Witches And Wicked Bodies explores the highly exaggerated ways in which witches have been represented in art, from hideous hags to beautiful seductresses who 'bewitch' unwary men. The exhibition delves into the dark and cruel origins of the classic image of the witch, and reveals a rich and very diverse visual tradition. It highlights the inventive approaches to the depiction of witches and witchcraft employed by a broad range of artists over the past 500 years, with striking examples by famous names such as Albrecht Durer, Lucas Cranach, Francisco de Goya, Henry Fuseli and William Blake, together with works by contemporary artists. There are six key themes: Witches' Sabbaths And Devilish Rituals, including one of the most famous images of witches of all time, Salvator Rosa's 'Witches at their Incantations'; Unnatural Acts Of Flying, looking at the origins of the image of the witch as an old woman riding a broomstick against a night sky and more sinister images of flying witches attending black masses; Magic Circles, Incantations And Raising The Dead, with glamorous witches cooking up spells in Frans Francken's 'Witches' Sabbath' and John William Waterhouse's 'The Magic Circle'; Hideous Hags And Beautiful Witches, featuring John Hamilton Mortimer's 'Envy and Distraction'; Unholy Trinities And The Weird Sisters From Macbeth, ranging from John Runciman's 'Three Witches' conspiring over Macbeth's fate to John Raphael Smith's 'The Weird Sisters from Shakespeare's 'Macbeth'; and The Persistence Of Witches, with contemporary works such as Kiki Smith's 'Out of the Woods' and Paula Rego's 'Straw Burning', relating to the Pendle Witch trials. Scottish National Gallery of Modern Art, Edinburgh, until 3rd November.

Cover Story: Radio Times At 90 celebrates the history of the august broadcasting journal, showcases some of its iconic covers, and reflects the history of radio and television in Britain. The exhibition ranges from the BBC's first radio transmission in London to today's multi-channel world, through landmark broadcasts, archive clips, broadcast artefacts and original Radio Times photography and artwork, including pieces by CRW Nevinson, John Gilroy, Eric Fraser, Edward Ardizzone, Peter Blake and influential graphic designer Abram Games. To flick through the covers of Radio Times over the past nine decades is to watch a popular history of Britain unfold: Royal weddings; Coronations; the outbreak of war and peace; moon landings; a victorious World Cup; household names created and stars born - all have graced the cover of Radio Times. The covers featured comprise a veritable who's who of British broadcasting, including Tony Hancock, The Goon Show, Only Fools and Horses, EastEnders, Coronation Street, Call The Midwife, and inevitably Doctor Who. Visitors will be able to become a cover star for themselves, alongside a genuine life-size Dalek against a backdrop of Westminster Bridge, recreating the famous 2005 "Vote Dalek" Radio Times cover, voted most iconic cover of all time in the Periodical Publishers Association's Great Cover Debate. A particular curiosity is an original 1941 Luftwaffe Stadtplan von London map, which plots Radio Times' Waterlows printing plant in Park Royal, London, a Nazi air-raid target as part of the war on propaganda, alongside transport hubs, factories and landmarks. Museum of London until 3rd November.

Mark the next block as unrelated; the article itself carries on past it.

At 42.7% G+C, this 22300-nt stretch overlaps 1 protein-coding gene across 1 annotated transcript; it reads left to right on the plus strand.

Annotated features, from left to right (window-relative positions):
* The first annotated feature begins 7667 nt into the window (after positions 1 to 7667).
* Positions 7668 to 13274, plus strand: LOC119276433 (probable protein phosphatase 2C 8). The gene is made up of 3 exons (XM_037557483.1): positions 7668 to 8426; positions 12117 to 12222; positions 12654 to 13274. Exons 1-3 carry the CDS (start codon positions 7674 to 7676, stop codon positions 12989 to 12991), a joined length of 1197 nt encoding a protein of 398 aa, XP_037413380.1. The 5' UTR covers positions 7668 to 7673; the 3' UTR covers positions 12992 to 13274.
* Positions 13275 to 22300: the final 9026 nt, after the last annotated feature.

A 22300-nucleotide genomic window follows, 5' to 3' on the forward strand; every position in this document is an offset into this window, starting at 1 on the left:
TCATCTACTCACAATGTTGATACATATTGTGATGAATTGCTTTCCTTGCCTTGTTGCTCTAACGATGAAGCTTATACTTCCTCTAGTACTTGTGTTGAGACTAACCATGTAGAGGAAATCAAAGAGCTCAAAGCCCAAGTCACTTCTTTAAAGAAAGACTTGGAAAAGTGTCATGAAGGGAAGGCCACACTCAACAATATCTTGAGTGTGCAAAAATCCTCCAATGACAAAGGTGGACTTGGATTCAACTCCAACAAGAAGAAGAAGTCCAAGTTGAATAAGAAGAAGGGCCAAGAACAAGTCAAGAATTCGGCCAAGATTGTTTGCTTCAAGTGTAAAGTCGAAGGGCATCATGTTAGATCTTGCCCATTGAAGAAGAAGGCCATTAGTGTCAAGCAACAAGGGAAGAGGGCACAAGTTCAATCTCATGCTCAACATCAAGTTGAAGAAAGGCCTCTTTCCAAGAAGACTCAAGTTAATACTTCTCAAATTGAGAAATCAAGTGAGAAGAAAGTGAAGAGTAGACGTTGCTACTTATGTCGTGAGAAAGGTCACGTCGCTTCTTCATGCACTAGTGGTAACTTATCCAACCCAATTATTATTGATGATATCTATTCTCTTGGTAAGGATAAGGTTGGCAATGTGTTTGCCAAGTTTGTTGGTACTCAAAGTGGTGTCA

Eduardo Paolozzi: Collaging Culture is a retrospective of the work of one of the most inventive and prolific of the British artists to come to prominence after the Second World War. Eduardo Paolozzi's legacy ranges from Pop Art to monumental public works, and the exhibition features around 150 works in a variety of media, including drawings, collage, textiles, sculpture and prints, and rare early pieces. The display explores the relationship between Paolozzi's sculpture and his graphic work, and his key preoccupations, such as popular culture, science-fiction and the machine. Central to the exhibition is the importance of collage as a working process within Paolozzi's career, not only in the traditional sense of paper collage, but also in terms of sculptural assemblage, printmaking and film making. The show also explores the relationship between Paolozzi's work and the existential anxieties of the post-war age through exhibits such as his unrealised competition maquette for the 'Monument for the Unknown Political Prisoner', marking him out as an important commentator on British and American culture of the period. Paolozzi described the relationship between his sculptures and his graphic work as 'the constant tension', and the exhibition presents related works side-by-side, such as the collage 'Frog' and the bronze 'Large Frog' and his remarkable screenprints of robotic heads, alongside their sculptural equivalents. It also includes a screening of his experimental film A History Of Nothing, shown alongside the collaged stills such as 'James Joyce and Dancer'. Pallant House Gallery, Chichester, until 13th October.

Fashion Rules takes a nostalgic look back at recent decades of dress through the wardrobes of three royal women in their fashion heydays: Queen Elizabeth II in the 1950s, Princess Margaret in the 1960s and 70s and Diana, Princess of Wales in the 1980s. The display explores how these women reflected the style and trends of the day, negotiating the rules of dressing fashionably within the 'rules' of a royal wardrobe. It features 21 couture dresses, complemented by film and photography to set the scene and provide a feeling of the times in which the gowns were worn. When Queen Elizabeth II came to the throne in 1952 she required a fashionable wardrobe that reflected her youth and celebrated British fashion. Five evening dresses by her favourite 1950s designers Hardy Amies and Norman Hartnell show the important role The Queen played in showcasing British design. The young Princess Margaret followed fashion closely and her style was widely imitated. The majority of her wardrobe from the 1960s and 70s reflect the rule-breaking of a more liberal era and the greater freedoms of her role. She wore short Quant-inspired dresses and experimented with the vogue for ethnic clothing such as the full-length kaftan and matching turban of fine ivory sari silk. The style of Diana, Princess of Wales, showcases the adventurous look of the 1980s, including a ballerina-length blue dance dress by Jacques Azagury, with its dropped waist, oversize bow, padded shoulders and sparkling embroidery, and a midnight blue strapless evening gown, designed by London born Murray Arbeid, with its dramatic layers of tulle netting and theatrical fish-tail skirt. Kensington Palace continuing.